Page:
When running an early stage startup, there isn’t much room for error. Resources are limited and a failure to maximize what you’ve been given could end up holding your business back from achieving the growth it needs to thrive.
On the flip side, proper utilization of limited resources can help spark innovation, drive profitability, and encourage your business to form an identity.
The question is, how do you make the most out of each resource you’ve been given at this stage of growth?
Limited Resources? You Are Not Alone.
You watch enough shows and movies like Shark Tank and Silicon Valley, you read enough viral articles about massive tech startups and entrepreneurs who made it big. Inevitably you'll start to think every startup is eventually infused with millions of dollars in outside cash. However, you’d be sorely mistaken.
While pop culture might lead you to believe that building a startup is all about tracking down funding and using that money to coast to the finish line. You have to know that the actual reality is much different.
According to data compiled by Fundable, angel investors fund just 0.91 percent of startups, while an even smaller 0.05 percent are funded by venture capitalists.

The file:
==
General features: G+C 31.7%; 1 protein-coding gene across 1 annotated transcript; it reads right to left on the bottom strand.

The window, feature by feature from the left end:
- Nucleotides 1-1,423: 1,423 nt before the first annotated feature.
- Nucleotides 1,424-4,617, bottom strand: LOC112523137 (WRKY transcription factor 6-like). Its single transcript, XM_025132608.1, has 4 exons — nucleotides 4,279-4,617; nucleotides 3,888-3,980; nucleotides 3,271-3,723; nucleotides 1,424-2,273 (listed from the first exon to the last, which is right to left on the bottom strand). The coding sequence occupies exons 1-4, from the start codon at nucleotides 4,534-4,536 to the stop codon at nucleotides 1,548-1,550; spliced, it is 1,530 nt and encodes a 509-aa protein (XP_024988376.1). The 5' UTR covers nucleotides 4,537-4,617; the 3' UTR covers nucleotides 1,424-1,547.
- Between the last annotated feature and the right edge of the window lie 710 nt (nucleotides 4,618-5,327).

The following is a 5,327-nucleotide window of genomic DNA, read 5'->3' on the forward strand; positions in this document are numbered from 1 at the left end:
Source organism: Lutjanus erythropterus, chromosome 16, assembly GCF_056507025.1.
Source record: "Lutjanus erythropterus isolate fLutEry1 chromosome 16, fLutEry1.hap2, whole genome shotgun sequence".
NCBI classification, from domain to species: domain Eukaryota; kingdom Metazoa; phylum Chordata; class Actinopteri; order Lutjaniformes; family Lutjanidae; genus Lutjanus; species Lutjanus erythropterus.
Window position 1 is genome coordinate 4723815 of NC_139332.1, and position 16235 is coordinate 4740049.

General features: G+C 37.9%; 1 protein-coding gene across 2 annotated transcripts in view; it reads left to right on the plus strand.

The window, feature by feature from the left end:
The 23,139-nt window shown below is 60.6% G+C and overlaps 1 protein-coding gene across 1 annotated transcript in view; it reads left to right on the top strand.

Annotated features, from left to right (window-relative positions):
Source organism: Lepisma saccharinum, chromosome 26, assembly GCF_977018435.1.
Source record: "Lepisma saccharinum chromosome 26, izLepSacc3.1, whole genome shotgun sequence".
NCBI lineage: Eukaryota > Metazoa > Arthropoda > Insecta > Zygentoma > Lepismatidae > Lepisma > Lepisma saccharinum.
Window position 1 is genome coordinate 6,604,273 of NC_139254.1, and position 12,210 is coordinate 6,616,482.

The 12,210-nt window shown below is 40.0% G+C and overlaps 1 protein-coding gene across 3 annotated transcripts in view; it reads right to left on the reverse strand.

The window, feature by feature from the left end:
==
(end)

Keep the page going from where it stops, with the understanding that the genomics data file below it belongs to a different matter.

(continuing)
Think it’s all coming from the bank? Think again. Just 1.43 percent of startups get their money from the bank. In fact, the SBA offers less than 100,000 bank loans to small businesses per year -- most of which go to established small businesses.
So how are startups being funded, you may ask? Believe it or not, 57 percent are funded using personal savings and credit from the founding members. Another 38 percent of startups rely on small amounts of money from friends and family.
In other words, 95 percent of all startups get off the ground with their own money, or that of a close friend or family member. In case you’re wondering, the amount of money is very limited. The average amount founders personally invest is $48,000 -- while friends and family members contribute an average of $23,000.
Overall, the majority of startups don’t have lots of money, employees, materials, or safety nets to fall back on when things get tough. Find a startup that’s made it big and you’ve likely found a startup that knows how to maximize resources in order to get off the ground and start growing.
If you choose to get serious, you’ll understand that your access to limited resources isn’t a death sentence. It forces you to think creatively, take chances, and seek out opportunities that you may not have sought if circumstances were different.
How to Maximize These Precious Resources
While you certainly aren’t alone, don’t let this “power in numbers” give you a false sense of security. Every dollar, second, and product matters in a big way. Learning how to maximize these resources for the greater good of your startup will produce better results.